(4) Jorde, L., Rogers, A., Bamshad, M., Watkins, W.S., Krakowiak, P., Sung, S., Kere, J., Harpending, H. April 1997. Microsatellite Diversity and the Demographic History of Modern Humans. Proceedings of the National Academy of Sciences 94:3100-3103.

(5) Bowcock. A.M., Ruiz-Linares, A., Tomfohrde, J., Minch, E., Kidd, J.R., Cavalli-Sforza, L.L. 1994. High resolution of human evolutionary trees with polymorphic microsatellites. Nature 368:455-457.

(6) Lewontin, R. C. 1972. The apportionment of human diversity. Evolutionary Biology 6:381-398. Cited in Ref. 35.

(7) http://www.pbs.org/wgbh/nova/neanderthals/mtdna.html

(8 ) Fehr, Ernst and Simon Gächter, 2002. Altruistic punishment in humans. Nature 415: 137-140.

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Strafio
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Insidium Profundis

Insidium Profundis wrote:
Strafio wrote:
So when you have ill intent towards a race, it's the ill intent that's evil while the racial side, your method/rule for directing this ill intent, is silly/irrational.

Refusing to take into account patterns of behavior in relation to skin color is potentially dangerous. It is neither silly nor irrational; it is justified by past experience.


This is a little bit different to what I meant by ill intent.
Making judgements on people who pass you by, (perhaps on their age, their attitude, the clothes they're wearing etc) and perhaps making a decision to cross the street... I think that's kind of what you mean.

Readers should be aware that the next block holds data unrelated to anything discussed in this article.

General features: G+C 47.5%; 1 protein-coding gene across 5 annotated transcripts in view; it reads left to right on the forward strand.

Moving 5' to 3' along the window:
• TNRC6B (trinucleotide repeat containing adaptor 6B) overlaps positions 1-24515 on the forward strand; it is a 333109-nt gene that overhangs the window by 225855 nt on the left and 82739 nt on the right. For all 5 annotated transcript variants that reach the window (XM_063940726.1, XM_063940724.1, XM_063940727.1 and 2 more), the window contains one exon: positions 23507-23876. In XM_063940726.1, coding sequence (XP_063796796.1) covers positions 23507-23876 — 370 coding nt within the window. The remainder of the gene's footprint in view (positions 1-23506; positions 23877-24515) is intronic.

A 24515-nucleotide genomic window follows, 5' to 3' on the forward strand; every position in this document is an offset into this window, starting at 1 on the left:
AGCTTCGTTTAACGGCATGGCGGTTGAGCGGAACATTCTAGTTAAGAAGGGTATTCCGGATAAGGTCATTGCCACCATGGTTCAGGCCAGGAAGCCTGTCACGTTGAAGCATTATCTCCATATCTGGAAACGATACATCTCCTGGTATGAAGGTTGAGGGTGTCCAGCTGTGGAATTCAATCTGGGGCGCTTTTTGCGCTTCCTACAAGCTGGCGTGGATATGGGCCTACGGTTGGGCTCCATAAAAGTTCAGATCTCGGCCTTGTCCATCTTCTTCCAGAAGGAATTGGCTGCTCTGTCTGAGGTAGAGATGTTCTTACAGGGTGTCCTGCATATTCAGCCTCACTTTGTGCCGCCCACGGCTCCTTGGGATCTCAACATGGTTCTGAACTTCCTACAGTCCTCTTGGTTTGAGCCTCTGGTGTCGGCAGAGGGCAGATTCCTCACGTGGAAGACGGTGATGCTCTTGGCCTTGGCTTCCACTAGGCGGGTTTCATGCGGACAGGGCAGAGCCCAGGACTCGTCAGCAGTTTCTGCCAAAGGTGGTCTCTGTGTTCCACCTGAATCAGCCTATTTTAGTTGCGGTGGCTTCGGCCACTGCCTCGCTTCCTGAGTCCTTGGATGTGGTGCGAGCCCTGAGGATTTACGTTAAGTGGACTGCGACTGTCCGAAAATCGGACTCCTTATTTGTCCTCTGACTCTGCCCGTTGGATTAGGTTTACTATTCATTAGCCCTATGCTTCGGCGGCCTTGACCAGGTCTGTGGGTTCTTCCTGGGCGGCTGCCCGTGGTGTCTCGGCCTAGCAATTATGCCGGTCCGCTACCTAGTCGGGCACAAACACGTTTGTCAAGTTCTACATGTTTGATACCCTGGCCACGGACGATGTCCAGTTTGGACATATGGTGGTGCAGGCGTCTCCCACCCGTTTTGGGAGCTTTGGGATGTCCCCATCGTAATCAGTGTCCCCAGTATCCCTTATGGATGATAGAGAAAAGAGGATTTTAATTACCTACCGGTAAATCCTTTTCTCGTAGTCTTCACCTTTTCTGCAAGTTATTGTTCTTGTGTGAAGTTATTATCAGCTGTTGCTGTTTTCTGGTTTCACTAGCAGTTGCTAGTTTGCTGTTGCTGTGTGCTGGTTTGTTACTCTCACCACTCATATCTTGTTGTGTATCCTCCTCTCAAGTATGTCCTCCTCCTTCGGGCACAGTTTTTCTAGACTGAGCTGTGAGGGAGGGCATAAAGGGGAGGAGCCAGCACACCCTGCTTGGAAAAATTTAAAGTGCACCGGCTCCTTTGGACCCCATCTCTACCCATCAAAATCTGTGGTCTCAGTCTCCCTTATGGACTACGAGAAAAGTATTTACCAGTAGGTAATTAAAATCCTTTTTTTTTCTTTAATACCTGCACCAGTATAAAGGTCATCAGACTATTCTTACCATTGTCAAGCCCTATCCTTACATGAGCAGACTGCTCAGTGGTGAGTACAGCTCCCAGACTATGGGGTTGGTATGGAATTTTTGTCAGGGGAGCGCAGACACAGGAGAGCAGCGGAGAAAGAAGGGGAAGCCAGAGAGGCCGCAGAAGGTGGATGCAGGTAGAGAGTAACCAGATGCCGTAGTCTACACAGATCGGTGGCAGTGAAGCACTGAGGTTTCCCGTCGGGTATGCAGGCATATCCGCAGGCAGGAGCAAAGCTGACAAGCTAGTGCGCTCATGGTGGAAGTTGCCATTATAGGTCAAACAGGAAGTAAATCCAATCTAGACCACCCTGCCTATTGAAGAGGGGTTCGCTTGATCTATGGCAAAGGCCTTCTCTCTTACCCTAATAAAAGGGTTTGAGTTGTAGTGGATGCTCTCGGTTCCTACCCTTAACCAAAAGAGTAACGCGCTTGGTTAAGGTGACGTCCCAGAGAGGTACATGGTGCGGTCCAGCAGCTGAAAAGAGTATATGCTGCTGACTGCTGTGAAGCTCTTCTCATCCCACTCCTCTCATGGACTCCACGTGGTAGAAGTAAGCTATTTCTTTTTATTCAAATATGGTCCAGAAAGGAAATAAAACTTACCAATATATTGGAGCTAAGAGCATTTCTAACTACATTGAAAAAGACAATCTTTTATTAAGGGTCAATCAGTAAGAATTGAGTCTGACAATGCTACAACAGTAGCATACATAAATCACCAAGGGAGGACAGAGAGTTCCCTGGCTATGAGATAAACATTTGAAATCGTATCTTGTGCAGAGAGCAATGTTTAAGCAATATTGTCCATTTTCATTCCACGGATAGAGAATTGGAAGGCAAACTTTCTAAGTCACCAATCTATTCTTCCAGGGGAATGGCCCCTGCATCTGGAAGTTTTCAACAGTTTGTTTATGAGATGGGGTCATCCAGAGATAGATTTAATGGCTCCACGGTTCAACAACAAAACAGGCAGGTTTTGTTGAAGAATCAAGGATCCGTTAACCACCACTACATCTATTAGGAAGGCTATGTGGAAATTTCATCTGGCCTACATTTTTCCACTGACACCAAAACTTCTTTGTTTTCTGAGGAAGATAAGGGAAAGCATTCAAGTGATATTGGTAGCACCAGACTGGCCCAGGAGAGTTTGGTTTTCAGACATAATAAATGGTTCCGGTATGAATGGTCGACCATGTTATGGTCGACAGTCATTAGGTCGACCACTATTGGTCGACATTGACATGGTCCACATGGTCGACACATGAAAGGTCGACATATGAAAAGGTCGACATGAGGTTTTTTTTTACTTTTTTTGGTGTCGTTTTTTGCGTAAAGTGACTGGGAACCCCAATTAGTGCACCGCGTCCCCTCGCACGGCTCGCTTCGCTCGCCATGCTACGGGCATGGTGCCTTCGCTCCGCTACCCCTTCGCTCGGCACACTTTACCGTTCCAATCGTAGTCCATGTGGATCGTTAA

These aren't rational as accurate judgements but rational as 'play it safe' judgements.

Trusting your instincts in social situations is different to making a political ideology out of prejudice misconceptions.


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Insidium Profundis

Insidium Profundis wrote:
Racism is an often useful defense mechanism. For those of us who do not live in high-class neighborhoods or universities (not me), and encounter a disproportionately large number of minorities who are poor/criminal, presupposing the behavior of individuals based on skin color is pragmatic. It is my view that one should not be afraid to hold presumptions based on skin color, but they should be tentative, and judgement should be based on the actions of the individual. By the way, race is a very useful marker for determining a tentative likelihood for many diseases.

Maybe I am the one lost in the semantics, but I believe we are discussing prejudices. Racism refers to a race feeling its inherently superior than an other. This to me is an unreasonable and ultimately an untenable position to hold. However I do believe certain prejudices exist that provide utility. We are wired to hold prejudices whether we are aware of them or not, I believe the implicit association test is used to show how we hold particular prejudices subconciously.